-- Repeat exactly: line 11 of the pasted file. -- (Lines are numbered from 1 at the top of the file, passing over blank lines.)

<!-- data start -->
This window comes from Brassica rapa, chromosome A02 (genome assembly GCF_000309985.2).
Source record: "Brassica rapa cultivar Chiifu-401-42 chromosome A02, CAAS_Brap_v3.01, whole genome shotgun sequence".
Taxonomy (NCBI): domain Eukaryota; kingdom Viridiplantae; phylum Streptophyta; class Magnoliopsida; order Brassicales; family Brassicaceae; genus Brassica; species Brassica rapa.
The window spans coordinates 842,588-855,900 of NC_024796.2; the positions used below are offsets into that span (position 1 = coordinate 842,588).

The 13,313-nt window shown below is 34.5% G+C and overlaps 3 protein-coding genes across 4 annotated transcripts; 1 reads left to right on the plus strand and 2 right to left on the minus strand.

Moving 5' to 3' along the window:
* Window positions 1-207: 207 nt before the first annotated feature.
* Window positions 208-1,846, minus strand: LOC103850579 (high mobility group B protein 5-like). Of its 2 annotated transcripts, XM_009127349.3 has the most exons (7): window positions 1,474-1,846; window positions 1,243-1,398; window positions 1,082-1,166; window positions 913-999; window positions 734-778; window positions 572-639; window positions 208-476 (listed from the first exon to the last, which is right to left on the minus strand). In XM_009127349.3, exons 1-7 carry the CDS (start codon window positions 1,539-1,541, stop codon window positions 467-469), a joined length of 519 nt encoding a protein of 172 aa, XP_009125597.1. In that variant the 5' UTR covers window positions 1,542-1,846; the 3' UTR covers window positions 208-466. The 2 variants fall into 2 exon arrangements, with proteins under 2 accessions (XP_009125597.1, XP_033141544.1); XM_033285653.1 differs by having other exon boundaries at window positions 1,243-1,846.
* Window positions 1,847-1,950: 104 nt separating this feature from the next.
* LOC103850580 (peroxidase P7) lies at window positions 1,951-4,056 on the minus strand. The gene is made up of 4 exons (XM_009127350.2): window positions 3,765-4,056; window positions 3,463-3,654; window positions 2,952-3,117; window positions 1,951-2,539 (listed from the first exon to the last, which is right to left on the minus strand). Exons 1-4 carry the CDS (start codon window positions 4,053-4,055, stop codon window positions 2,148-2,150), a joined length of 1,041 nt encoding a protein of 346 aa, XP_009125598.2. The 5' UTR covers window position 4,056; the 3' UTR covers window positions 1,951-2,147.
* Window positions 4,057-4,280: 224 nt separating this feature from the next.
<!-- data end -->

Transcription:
* Window positions 4,057-4,280: 224 nt separating this feature from the next.